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British govt challenges Qatada ruling

LONDON: Britain’s interior ministry said yesterday that it has applied for permission to appeal against a decision by judges to block the extradition of terror suspect Abu Qatada to Jordan.
“We confirm that we have submitted our grounds for appeal,” a Home Office spokesman said.
A judge will consider the bid to challenge last month’s move by Britain’s Special Immigration Appeals Commission (SIAC) blocking the extradition over fears that evidence obtained through torture could be used in Abu Qatada’s trial.
The radical Islamist cleric — dubbed Osama Bin Laden’s right hand man in Europe — was released on bail following the SIAC ruling, in a severe blow to the British government.
British authorities have kept him in custody for most of the last decade and repeatedly tried to send him to Jordan to face trial.
Abu Qatada was convicted in absentia in Jordan in 1998 for involvement in terror attacks, but both British and European judges have accepted his argument that evidence obtained by torture might be used against him in a retrial.
Prime Minister David Cameron said last month that he was “completely fed up with the fact that this man is still at large in our country.”
Abu Qatada, a Jordanian of Palestinian origin in his early 50s, is currently under curfew 16 hours a day and is wearing an electronic tag, but he is free to leave his home in northwest London between 8:00 a.m. and 4:00 pm.
The European Court of Human Rights ruled earlier this year that he could not be deported while there was a “real risk that evidence obtained by torture will be used against him” in a possible retrial.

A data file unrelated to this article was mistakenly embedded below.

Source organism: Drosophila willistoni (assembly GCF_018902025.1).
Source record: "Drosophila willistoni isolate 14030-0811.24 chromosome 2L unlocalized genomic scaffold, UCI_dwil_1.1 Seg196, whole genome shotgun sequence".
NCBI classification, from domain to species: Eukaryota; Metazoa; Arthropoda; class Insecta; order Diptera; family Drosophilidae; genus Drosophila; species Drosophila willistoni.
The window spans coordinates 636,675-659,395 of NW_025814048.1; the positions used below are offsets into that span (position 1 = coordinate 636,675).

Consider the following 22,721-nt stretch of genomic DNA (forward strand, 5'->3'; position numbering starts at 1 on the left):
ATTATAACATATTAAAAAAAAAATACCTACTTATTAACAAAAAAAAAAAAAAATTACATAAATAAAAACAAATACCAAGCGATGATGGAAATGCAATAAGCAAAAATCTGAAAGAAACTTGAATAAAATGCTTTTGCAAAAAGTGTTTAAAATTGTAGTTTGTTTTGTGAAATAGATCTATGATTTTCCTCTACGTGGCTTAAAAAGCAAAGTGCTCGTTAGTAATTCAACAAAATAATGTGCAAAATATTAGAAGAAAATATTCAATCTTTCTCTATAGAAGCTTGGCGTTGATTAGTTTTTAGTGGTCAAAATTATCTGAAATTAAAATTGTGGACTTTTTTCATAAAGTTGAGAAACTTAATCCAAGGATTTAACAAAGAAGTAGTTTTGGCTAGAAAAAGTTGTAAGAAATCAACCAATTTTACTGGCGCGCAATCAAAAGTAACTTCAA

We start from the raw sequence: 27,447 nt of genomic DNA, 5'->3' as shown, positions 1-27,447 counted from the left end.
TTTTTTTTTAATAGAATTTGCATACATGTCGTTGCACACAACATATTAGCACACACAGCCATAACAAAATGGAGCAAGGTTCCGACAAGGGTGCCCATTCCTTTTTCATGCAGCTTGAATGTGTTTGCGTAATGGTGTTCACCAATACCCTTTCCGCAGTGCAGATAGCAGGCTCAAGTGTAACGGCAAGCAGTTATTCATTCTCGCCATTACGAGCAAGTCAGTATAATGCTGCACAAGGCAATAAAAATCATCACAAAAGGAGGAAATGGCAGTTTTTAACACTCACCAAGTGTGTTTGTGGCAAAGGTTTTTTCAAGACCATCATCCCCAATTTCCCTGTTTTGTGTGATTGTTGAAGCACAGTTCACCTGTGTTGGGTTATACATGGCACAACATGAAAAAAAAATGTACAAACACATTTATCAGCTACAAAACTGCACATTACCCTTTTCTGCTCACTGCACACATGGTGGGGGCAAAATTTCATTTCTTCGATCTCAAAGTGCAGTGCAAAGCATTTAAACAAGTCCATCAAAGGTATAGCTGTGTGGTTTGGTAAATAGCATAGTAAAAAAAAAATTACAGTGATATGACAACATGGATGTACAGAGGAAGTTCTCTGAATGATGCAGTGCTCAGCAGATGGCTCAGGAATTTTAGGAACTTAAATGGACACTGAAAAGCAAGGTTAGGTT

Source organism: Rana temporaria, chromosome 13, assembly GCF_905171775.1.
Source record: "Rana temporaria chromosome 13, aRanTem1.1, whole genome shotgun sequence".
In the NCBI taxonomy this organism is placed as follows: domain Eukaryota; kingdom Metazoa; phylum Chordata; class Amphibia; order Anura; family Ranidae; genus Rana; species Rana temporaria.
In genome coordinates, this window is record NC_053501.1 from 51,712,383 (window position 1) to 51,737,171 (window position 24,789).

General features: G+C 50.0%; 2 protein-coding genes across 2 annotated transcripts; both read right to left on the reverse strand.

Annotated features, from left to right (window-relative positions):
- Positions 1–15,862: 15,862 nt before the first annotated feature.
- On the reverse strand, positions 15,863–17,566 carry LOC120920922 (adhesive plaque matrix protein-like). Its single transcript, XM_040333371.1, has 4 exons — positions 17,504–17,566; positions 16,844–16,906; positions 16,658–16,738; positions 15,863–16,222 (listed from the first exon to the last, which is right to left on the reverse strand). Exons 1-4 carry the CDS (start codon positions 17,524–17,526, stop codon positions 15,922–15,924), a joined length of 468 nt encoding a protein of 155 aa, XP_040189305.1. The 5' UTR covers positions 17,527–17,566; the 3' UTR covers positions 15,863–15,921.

Home Secretary Theresa May ordered his extradition anyway after Jordan gave assurances that he would be treated fairly.
But SIAC, a semi-secret panel of British judges that deals with national security matters, agreed last month with the European judges that he should not be deported, and he was freed on bail.
The commission said statements from Abu Qatada’s former co-defendants Al-Hamasher and Abu Hawsher may have been obtained by torture and created a risk that any trial would be unfair.
The government can only challenge the ruling if it is found that there were legal problems with SIAC’s ruling.
The cleric, whose real name is Omar Mohammed Othman, arrived in Britain in 1993 claiming asylum and has been a thorn in the side of successive British governments.
Videos of his sermons were found in the Hamburg flat used by some of the hijackers involved in the September 11, 2001 attacks. He has also defended the killing of Jews and attacks on Americans.
A Spanish judge once branded him the right-hand man in Europe of the late Al-Qaeda leader although Abu Qatada denies ever having met Bin Laden.